Standardizing the Scale of Surveys

Most researchers use laboratory or collection techniques that are standardized and there is always much debate about which standards to adopt. However, new and better techniques are continually found. It is practically impossible, and indeed not very useful, to try and restrict regarding what kind of reagents or traps a researcher might use, or any other means of studying their organisms of interest.

In reality, this is not as big a problem as it at first appears, and it is often possible to calibrate new methods so that they can be compared with data collected previously with other methods. However, data collected at different geographical scales usually cannot be compared easily (Urban 20053). Biodiversity measures such as species richness and community composition, the extent of genetic variability within a species, and changes in such aspects as biomass and productivity, all are strongly dependent on scale. This is the reason why practically impossible to use many of the extensive databases that have been developed over the past four decades to support the management or understanding of what determines the distribution of biodiversity.

Using  savanna-based data from studies funded by the PPG7 (Cintra 2002), and studies in tropical forests funded by CNPq (National Council for Scientific and Technological Development ), researchers at the PELD site 1 plot series and those participating  in the early stages of PPBio’s development thoroughly discussed possible sampling methologies. The result, the sampling system at Reserva Florestal Adolpho Ducke (Ducke Reserve) initially covered covered 64 km2 and served as a means of field-testing the methodology. However, an area this size is simply too big to be put in place at a large number of sites. Studies by Carlos Peres at the University of Anglia (UK) and colleagues showed that straight 5 km transects are sufficient for surveys of most large mammals, and that a sampling system covering 25 km2 (5 km x 5 km) can be implemented at moderate cost.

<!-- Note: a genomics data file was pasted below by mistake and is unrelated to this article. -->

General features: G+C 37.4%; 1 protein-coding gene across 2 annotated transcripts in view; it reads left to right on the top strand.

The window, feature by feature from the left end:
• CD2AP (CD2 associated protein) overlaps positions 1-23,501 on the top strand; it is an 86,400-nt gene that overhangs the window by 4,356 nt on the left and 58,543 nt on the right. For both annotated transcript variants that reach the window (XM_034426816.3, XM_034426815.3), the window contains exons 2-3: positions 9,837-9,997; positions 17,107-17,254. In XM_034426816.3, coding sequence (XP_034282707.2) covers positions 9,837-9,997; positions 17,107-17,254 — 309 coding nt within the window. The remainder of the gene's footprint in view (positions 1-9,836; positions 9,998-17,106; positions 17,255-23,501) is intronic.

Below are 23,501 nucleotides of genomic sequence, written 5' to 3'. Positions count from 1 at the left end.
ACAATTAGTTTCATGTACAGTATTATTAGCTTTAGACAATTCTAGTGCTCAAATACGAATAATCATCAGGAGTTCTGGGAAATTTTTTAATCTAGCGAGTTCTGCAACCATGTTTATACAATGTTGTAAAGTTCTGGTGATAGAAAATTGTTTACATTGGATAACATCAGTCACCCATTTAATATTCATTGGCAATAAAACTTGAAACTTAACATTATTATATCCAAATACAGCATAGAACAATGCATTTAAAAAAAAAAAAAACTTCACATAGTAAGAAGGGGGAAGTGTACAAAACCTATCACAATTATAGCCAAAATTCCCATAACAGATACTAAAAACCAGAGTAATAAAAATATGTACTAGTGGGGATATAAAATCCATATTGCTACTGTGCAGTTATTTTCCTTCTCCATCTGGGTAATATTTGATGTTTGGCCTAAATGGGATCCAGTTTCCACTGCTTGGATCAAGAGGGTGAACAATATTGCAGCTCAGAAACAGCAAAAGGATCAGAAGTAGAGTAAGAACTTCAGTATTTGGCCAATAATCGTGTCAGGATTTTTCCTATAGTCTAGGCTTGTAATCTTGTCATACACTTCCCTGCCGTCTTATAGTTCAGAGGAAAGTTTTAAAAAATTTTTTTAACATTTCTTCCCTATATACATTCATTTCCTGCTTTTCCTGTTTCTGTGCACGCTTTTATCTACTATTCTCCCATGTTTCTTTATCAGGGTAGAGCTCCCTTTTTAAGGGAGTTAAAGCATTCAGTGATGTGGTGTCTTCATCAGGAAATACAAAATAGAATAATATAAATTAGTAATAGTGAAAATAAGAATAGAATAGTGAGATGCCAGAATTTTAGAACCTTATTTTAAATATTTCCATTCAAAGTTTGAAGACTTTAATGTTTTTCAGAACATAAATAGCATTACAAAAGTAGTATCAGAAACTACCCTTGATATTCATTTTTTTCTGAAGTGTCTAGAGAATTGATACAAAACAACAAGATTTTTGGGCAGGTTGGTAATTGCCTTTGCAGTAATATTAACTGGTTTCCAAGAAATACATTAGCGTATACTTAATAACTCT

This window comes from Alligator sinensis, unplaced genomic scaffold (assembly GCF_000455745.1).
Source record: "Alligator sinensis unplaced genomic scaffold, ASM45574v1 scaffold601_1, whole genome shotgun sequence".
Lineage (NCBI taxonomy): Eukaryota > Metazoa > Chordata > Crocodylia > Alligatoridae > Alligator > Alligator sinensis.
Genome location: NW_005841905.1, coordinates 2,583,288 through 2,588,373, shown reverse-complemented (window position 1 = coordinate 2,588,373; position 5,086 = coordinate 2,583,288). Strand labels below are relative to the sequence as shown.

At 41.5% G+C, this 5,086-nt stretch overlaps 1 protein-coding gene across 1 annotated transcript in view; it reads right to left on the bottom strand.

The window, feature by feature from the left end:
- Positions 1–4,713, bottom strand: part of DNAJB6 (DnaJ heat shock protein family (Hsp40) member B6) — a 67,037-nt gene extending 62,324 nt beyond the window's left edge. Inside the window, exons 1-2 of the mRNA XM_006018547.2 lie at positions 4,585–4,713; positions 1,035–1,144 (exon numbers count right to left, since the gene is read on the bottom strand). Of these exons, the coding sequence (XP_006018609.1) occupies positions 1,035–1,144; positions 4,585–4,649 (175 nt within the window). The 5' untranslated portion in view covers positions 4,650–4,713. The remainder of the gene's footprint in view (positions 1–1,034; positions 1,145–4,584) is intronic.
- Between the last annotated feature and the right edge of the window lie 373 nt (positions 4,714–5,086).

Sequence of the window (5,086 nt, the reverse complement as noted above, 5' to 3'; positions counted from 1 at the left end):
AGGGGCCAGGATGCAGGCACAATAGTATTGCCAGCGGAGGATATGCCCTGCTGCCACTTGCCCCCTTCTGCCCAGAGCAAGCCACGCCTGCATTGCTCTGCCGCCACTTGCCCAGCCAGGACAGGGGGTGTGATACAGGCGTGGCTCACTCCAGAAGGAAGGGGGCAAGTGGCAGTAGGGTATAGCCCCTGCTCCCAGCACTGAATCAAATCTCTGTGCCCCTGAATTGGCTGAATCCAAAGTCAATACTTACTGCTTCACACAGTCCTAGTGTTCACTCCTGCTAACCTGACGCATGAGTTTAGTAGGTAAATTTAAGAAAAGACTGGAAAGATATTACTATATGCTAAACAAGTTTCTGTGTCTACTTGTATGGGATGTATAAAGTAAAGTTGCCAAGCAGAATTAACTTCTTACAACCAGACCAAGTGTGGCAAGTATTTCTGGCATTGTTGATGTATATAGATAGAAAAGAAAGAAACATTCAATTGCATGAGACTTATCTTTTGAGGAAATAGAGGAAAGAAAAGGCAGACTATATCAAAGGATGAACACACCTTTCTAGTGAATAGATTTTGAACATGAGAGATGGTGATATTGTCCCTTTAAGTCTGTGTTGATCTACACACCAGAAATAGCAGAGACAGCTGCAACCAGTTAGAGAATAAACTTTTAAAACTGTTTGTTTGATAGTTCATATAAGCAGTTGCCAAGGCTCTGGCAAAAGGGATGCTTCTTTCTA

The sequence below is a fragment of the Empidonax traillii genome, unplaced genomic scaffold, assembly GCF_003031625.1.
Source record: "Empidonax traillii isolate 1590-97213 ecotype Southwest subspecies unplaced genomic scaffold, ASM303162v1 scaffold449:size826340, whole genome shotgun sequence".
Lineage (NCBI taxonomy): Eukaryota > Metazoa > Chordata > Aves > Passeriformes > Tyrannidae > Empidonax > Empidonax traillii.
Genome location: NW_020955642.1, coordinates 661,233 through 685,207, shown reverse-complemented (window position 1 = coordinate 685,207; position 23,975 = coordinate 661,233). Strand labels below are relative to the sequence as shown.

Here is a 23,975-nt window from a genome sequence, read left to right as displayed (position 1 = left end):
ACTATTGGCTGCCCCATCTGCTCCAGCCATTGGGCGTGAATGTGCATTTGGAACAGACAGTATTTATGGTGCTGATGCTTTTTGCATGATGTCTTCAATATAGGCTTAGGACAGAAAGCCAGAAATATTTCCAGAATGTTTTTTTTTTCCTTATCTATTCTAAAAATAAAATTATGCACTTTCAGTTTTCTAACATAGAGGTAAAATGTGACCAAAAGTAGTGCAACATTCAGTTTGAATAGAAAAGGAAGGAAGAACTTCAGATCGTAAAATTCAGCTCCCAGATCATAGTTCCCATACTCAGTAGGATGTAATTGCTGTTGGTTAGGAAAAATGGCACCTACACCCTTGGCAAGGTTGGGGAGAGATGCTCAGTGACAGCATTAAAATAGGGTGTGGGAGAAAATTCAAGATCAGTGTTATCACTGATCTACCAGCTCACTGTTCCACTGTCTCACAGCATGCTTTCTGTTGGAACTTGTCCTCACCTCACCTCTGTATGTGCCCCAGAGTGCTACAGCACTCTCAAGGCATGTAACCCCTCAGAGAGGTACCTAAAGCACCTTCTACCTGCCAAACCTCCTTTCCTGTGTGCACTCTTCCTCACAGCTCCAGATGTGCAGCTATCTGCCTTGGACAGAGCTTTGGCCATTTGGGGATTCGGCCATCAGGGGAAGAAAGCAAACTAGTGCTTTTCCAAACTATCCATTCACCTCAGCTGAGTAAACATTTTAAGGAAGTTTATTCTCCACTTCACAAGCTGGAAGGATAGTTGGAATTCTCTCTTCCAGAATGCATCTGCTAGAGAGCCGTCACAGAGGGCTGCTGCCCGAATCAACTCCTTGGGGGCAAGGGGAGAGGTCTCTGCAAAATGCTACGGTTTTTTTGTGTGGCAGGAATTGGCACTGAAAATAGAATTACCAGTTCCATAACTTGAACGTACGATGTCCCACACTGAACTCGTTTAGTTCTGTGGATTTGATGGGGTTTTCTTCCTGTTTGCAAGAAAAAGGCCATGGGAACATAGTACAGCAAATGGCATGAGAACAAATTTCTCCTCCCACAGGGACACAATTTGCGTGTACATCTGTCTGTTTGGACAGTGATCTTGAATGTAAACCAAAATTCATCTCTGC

Using a system of this size, permanent terrestrial study plots are separated by a minimum distance of 1 km, providing a reasonable number of replicas (30-60) for studies on the same site. In addition, in Central Amazonian tropical forests topographic variables are generally not spatially auto-correlated for plots separated by such distances (Kinupp 20055 & Magnusson; Magnusson et al. 2005).



The length of each plot was set at 250 m, because such a length would include a sufficient number of larger organisms, such as trees, to allow analysis of communities. This plot length was independently selected by Alwyn Gentry in his studies in forests around the world and has proved to be valuable and viable in many analyzes (Phillips & Miller 2002). One important diference is that, while Gentry’s plots were straight, PPBio plots are often curved since they follow the regional contour in oder to minimize edaphic variation within plots. (Magnusson et al. 2005) explain the reasoning behind this.

The 25 km2 grid at Ducke is appropriate for studies of populations of most organisms. Such a grid is suitable for hydrological and hydrochemical studies in watersheds, as well as studies of erosion, distribution of introduced organisms, biomass change and other processes that occur at the landscape scale and which are important for professionals involved with such aspects of land-use as management of and forests, parks and reserves. It was therefore adopted as the basic unit for PELD sites. Smaller modules (read more) are used for rapid assessments, but they need to keep the same spatial arrangements as the larger grids in order to maintain comparability with PELD sites and other surveys. Such a design is consistent with the hierarchical approach recommended by Lawson et al. 2005.

Taxonomists often consider field surveys to be a way of producing local species lists. However, these are of very limited use for planning land use, establishing extraction quotas, estimating resource values or other activities of interest to many users. Planning land use requires information on biotic complementarity between sites (Margules & Pressey 2000) and this can be determined in complete surveys (inventory) or surveys carefully standardized for geographic relationships between sampling modules. Complete surveys are financially unfeasible for most taxonomic groups (Magnusson et al. 2005; Ribeiro 1995). Thus, the standardized sampling allows the evaluation of false absences (MacKenzie et al. 2003; Field & Possingham 2005; Huettmann 2005; MacKenzie 2005; Manley et al. 2005; Vojta 2005), and enables data analysis using methods that are little affected by these (e.g. Reyers et al. 2002), which is essential for efficiency surveys. Standardization is a prerequisite to quantify the uncertainty and the estimation of false absences is the first step in the management of landscapes for conservation when operating under the taxonomic and distributional uncertainty that characterizes work in the Amazon (Burgman et al. 2005).

The protocols used are available in the stored metadata from each site.